Built in 1927, the Hackworth Building is located at 137-141 East Laurel Street. It is a two-story red brick building with a flat roof. It features decorative brick work of corbelling and angled headers. The upper story includes nine windows with brick lintels and sills. The ground floor has been altered.

Current view: Empty Wales Jewelry space and Harding Insurance

Early 1900s: Precursor to the brick building

Just as the current building houses two businesses, before the brick building was constructed in 1927, there were two frame business houses in this space, as shown by this detail from a 1920 photograph from the courthouse steeple:

The current brick building is divided into two business spaces: addresses 137 and 141. It is not currently known what was housed at these addresses prior to Wales and Hodges.

Pre 1932 at the 137 address: A. L. Hipp

Though most of us who can remember the square today remember Wales Jewelery at the 137 address, this newspaper article from The Progressive Age indicates that A. L. Hipp and has son had just opened a optimetrist and watch repair business at this location when the younger Mr. Hipp became ill, forcing his father to end this extension of his Huntsville business in Scottsboro. He sod the business to William J. Wales in 1932.

Based on a 1979 ad, where Wales Jewelry stated that they had been in business on the square more than 40 years, Wales Jewelry was in the location by the late 1930s.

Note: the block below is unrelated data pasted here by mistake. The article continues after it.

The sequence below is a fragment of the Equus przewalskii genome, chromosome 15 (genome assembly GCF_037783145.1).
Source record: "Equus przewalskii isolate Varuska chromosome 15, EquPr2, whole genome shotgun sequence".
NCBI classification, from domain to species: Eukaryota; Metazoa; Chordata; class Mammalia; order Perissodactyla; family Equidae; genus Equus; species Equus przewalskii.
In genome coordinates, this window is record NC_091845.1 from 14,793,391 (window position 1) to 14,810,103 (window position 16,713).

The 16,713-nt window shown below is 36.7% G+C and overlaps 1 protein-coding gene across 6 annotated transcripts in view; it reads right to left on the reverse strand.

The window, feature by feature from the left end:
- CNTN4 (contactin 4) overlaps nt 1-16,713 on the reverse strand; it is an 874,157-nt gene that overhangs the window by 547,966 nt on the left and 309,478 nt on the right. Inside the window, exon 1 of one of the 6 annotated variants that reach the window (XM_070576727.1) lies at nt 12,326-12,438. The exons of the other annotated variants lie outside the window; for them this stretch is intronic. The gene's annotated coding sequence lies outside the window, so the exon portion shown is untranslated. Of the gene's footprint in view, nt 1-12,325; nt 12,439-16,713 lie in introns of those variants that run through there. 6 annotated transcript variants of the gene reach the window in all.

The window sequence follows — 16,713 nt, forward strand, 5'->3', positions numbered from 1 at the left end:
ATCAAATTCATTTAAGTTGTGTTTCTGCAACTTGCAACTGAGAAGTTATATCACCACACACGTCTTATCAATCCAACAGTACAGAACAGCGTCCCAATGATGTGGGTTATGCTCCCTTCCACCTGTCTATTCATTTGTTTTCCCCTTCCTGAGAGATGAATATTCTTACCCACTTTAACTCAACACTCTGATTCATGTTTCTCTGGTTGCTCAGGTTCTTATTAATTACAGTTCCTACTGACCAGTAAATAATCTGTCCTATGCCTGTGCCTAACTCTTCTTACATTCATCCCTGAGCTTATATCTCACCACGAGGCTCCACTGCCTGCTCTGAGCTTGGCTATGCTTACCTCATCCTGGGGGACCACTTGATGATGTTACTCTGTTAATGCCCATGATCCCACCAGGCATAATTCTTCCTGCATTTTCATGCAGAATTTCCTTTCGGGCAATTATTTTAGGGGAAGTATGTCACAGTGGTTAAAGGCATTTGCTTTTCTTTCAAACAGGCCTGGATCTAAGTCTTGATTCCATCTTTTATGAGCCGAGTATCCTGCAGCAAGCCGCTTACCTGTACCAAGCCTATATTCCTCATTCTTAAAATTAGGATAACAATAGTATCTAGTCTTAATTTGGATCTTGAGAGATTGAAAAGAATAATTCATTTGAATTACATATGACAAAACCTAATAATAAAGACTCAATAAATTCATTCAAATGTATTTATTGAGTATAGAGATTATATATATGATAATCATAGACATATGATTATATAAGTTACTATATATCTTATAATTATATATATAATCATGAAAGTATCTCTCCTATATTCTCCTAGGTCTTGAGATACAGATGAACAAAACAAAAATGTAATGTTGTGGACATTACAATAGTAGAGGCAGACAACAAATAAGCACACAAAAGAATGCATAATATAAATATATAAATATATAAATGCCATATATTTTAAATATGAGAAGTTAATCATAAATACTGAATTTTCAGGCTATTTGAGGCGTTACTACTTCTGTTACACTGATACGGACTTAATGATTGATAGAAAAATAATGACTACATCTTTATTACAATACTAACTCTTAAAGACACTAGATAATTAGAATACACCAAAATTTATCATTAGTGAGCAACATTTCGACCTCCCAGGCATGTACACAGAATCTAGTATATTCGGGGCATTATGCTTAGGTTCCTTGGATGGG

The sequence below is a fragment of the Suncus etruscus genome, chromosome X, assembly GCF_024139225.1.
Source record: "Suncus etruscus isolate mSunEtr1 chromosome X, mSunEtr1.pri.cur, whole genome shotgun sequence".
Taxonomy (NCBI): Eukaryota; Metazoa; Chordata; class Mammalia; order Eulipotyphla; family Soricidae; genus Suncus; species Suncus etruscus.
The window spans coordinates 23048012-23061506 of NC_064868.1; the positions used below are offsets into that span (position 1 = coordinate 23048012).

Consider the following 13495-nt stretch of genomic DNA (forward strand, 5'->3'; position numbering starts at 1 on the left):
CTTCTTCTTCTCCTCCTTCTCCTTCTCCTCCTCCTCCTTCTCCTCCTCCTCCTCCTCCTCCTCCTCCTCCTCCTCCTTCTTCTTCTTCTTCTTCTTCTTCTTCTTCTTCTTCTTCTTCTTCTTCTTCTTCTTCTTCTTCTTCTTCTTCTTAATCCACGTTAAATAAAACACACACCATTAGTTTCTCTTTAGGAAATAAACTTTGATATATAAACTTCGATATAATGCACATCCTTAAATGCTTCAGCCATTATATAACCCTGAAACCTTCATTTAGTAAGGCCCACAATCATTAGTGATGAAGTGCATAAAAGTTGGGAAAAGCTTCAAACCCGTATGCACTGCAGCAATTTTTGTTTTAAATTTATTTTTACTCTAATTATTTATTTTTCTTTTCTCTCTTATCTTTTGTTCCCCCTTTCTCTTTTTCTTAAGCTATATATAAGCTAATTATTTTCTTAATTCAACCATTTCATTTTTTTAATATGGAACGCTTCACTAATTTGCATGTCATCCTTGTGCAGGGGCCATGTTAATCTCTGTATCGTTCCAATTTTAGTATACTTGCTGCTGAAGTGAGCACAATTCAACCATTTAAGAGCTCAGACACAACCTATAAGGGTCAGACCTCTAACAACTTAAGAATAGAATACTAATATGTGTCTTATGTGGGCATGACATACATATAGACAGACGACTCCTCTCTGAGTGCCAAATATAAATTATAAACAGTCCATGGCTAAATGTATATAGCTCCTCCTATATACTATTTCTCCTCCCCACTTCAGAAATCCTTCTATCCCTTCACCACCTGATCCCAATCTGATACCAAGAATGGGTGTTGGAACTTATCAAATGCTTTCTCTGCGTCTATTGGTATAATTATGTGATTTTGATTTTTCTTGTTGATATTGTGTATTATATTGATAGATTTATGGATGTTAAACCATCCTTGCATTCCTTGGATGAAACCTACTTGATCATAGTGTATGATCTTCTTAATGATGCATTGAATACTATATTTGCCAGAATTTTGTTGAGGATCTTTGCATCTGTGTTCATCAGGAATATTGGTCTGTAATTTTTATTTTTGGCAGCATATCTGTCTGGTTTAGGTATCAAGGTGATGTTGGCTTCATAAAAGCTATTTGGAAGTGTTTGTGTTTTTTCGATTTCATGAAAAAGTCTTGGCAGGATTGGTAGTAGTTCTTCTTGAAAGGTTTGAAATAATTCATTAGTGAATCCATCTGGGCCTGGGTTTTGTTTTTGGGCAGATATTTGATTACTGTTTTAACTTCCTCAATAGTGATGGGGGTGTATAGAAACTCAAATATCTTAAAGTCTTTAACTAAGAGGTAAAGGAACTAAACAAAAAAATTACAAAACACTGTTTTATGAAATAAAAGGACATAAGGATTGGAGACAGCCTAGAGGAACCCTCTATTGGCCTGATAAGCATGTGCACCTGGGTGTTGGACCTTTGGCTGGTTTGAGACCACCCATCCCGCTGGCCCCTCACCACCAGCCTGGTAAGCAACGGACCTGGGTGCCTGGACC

Businesses above Wales Jewelry in 1956

In the 1956 phone book, Wales Jewelry was downstairs at 137, and these businesses were upstairs:

  • 137 Dr. Sarah Archly, Optometrist
  • 137 H. T. Foster, Attorney
  • 137 Hamlet and Smith, Attorneys
  • 137 Hembree Insurance Agency
  • 137 Federal Land Bank of New Orleans
  • 137 National Farm Loan Association

In the 1961 phone book, Wales Jewelry was downstairs at 137, and H. T. Foster, Attorney and Hamlet and Smith, Attorneys were upstairs. Dr. Sarah Atchley’s optometry practice had moved to this building from 204 E. Laurel, across Market Street.

In the 1966 phone book none of the tenants have changed, and John B. Tally, Attorney has moved his office from the Proctor Building to this building.

In 1975, Wales was still at 137. This long-time tenant closed up shop in DATE.

Drug stores at the 141 address

A succession of drug stores operated at this address. , but Hodges had moved to the location on Houston Street across from Doctors Rayford and Durwood Hodges. The Book and Gift Shop was in the former Hodges Drugs location at 141.

The founder of Hodges Drugs was L. C. “Mess” Hodges. He died in a motorcycle accident on the square in August 1945. His sons Charles and R. L. purchased the business from their mother. In 1945, the business was not just a busy drug business but also a sundry business and the passenger station and ticket office for the Trailways Bus. The business remained on the square until the early 1960s, when it moved to the corner of Houston and Laurel Street, across from the office of Doctors Julian Hodges and Carl Collins. It finally moved to Parks Avenue and was known as H & H Pharmacy in the 1970s before it closed after both Hodges brothers who served as its primary pharmacists died. In 1968, the Hodges brothers had a business called Mortar and Pestle. It is not clear where this business was located.

Most recently, on the left was Wales Jewelry; on the right is Harding Insurance. Wales closed about 2010.

1930: ad from the JCHS Reminder for Presley Drugs

1945 article about the Hodges Brothers from the Progressive Age

Sign Advertising Hodges Drugs

1942: photos from the of Hodges Drugs

Hodges Drug Store ad from the 1956 phone book

Early 1960s homecoming parade

Notice that Hodges is still on the square at this time.

1966: Hodges Drug Store ad from the phone book